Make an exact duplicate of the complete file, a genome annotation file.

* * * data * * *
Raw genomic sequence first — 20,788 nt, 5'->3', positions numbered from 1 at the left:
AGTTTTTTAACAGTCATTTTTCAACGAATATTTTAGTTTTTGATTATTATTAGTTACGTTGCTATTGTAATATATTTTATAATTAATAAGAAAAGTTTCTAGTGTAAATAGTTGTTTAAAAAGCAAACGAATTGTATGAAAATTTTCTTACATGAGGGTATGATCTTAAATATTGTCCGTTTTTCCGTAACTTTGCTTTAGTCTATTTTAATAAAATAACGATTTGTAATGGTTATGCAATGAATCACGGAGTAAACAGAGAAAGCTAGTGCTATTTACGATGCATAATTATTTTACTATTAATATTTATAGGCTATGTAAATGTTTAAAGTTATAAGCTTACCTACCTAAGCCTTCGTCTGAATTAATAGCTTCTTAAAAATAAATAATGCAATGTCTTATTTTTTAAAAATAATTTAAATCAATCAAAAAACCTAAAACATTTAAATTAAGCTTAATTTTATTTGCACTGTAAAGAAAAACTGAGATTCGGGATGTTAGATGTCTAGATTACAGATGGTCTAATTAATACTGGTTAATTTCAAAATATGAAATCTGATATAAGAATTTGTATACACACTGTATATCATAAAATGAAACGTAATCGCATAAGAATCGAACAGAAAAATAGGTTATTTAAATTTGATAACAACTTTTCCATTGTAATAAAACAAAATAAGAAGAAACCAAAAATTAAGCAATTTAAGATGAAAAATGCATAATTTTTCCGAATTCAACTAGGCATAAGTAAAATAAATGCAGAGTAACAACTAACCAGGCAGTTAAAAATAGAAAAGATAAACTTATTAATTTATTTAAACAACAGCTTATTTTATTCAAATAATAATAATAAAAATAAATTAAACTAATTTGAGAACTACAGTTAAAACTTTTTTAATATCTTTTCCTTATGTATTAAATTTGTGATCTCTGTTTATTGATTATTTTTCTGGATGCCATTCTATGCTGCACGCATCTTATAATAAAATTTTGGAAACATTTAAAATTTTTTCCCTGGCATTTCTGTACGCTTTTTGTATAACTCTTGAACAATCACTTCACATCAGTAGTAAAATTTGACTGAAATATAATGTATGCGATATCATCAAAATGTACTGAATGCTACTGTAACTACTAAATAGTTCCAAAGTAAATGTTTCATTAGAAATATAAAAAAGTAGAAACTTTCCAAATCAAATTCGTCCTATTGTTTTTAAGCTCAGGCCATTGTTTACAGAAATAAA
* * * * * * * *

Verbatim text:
Raw genomic sequence first — 20,788 nt, 5'->3', positions numbered from 1 at the left:
AGTTTTTTAACAGTCATTTTTCAACGAATATTTTAGTTTTTGATTATTATTAGTTACGTTGCTATTGTAATATATTTTATAATTAATAAGAAAAGTTTCTAGTGTAAATAGTTGTTTAAAAAGCAAACGAATTGTATGAAAATTTTCTTACATGAGGGTATGATCTTAAATATTGTCCGTTTTTCCGTAACTTTGCTTTAGTCTATTTTAATAAAATAACGATTTGTAATGGTTATGCAATGAATCACGGAGTAAACAGAGAAAGCTAGTGCTATTTACGATGCATAATTATTTTACTATTAATATTTATAGGCTATGTAAATGTTTAAAGTTATAAGCTTACCTACCTAAGCCTTCGTCTGAATTAATAGCTTCTTAAAAATAAATAATGCAATGTCTTATTTTTTAAAAATAATTTAAATCAATCAAAAAACCTAAAACATTTAAATTAAGCTTAATTTTATTTGCACTGTAAAGAAAAACTGAGATTCGGGATGTTAGATGTCTAGATTACAGATGGTCTAATTAATACTGGTTAATTTCAAAATATGAAATCTGATATAAGAATTTGTATACACACTGTATATCATAAAATGAAACGTAATCGCATAAGAATCGAACAGAAAAATAGGTTATTTAAATTTGATAACAACTTTTCCATTGTAATAAAACAAAATAAGAAGAAACCAAAAATTAAGCAATTTAAGATGAAAAATGCATAATTTTTCCGAATTCAACTAGGCATAAGTAAAATAAATGCAGAGTAACAACTAACCAGGCAGTTAAAAATAGAAAAGATAAACTTATTAATTTATTTAAACAACAGCTTATTTTATTCAAATAATAATAATAAAAATAAATTAAACTAATTTGAGAACTACAGTTAAAACTTTTTTAATATCTTTTCCTTATGTATTAAATTTGTGATCTCTGTTTATTGATTATTTTTCTGGATGCCATTCTATGCTGCACGCATCTTATAATAAAATTTTGGAAACATTTAAAATTTTTTCCCTGGCATTTCTGTACGCTTTTTGTATAACTCTTGAACAATCACTTCACATCAGTAGTAAAATTTGACTGAAATATAATGTATGCGATATCATCAAAATGTACTGAATGCTACTGTAACTACTAAATAGTTCCAAAGTAAATGTTTCATTAGAAATATAAAAAAGTAGAAACTTTCCAAATCAAATTCGTCCTATTGTTTTTAAGCTCAGGCCATTGTTTACAGAAATAAA